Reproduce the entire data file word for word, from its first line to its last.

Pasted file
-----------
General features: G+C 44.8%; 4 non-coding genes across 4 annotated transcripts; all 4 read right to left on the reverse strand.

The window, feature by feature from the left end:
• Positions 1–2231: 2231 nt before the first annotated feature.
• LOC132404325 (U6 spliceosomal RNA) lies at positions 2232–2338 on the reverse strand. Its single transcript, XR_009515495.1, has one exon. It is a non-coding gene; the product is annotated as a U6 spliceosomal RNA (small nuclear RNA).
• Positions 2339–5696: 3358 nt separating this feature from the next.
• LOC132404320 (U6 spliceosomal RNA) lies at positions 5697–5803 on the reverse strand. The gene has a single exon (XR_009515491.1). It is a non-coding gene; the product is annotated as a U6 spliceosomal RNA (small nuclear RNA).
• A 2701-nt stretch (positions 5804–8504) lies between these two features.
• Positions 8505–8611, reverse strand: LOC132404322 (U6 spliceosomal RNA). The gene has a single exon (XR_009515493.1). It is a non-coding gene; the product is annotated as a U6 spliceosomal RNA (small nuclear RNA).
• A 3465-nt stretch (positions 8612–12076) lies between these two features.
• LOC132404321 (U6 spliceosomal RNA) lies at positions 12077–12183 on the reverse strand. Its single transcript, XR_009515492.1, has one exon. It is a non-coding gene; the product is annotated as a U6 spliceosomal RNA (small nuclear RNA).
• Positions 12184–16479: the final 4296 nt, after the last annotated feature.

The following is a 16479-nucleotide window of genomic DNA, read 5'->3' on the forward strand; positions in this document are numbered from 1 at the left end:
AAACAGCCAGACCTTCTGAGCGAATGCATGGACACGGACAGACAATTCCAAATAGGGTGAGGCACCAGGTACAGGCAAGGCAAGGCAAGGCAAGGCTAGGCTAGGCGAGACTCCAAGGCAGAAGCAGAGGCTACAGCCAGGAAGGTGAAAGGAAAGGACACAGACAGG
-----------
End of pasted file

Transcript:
General features: G+C 44.8%; 4 non-coding genes across 4 annotated transcripts; all 4 read right to left on the reverse strand.

The window, feature by feature from the left end:
• Positions 1–2231: 2231 nt before the first annotated feature.
• LOC132404325 (U6 spliceosomal RNA) lies at positions 2232–2338 on the reverse strand. Its single transcript, XR_009515495.1, has one exon. It is a non-coding gene; the product is annotated as a U6 spliceosomal RNA (small nuclear RNA).
• Positions 2339–5696: 3358 nt separating this feature from the next.
• LOC132404320 (U6 spliceosomal RNA) lies at positions 5697–5803 on the reverse strand. The gene has a single exon (XR_009515491.1). It is a non-coding gene; the product is annotated as a U6 spliceosomal RNA (small nuclear RNA).
• A 2701-nt stretch (positions 5804–8504) lies between these two features.
• Positions 8505–8611, reverse strand: LOC132404322 (U6 spliceosomal RNA). The gene has a single exon (XR_009515493.1). It is a non-coding gene; the product is annotated as a U6 spliceosomal RNA (small nuclear RNA).
• A 3465-nt stretch (positions 8612–12076) lies between these two features.
• LOC132404321 (U6 spliceosomal RNA) lies at positions 12077–12183 on the reverse strand. Its single transcript, XR_009515492.1, has one exon. It is a non-coding gene; the product is annotated as a U6 spliceosomal RNA (small nuclear RNA).
• Positions 12184–16479: the final 4296 nt, after the last annotated feature.

The following is a 16479-nucleotide window of genomic DNA, read 5'->3' on the forward strand; positions in this document are numbered from 1 at the left end:
AAACAGCCAGACCTTCTGAGCGAATGCATGGACACGGACAGACAATTCCAAATAGGGTGAGGCACCAGGTACAGGCAAGGCAAGGCAAGGCAAGGCTAGGCTAGGCGAGACTCCAAGGCAGAAGCAGAGGCTACAGCCAGGAAGGTGAAAGGAAAGGACACAGACAGG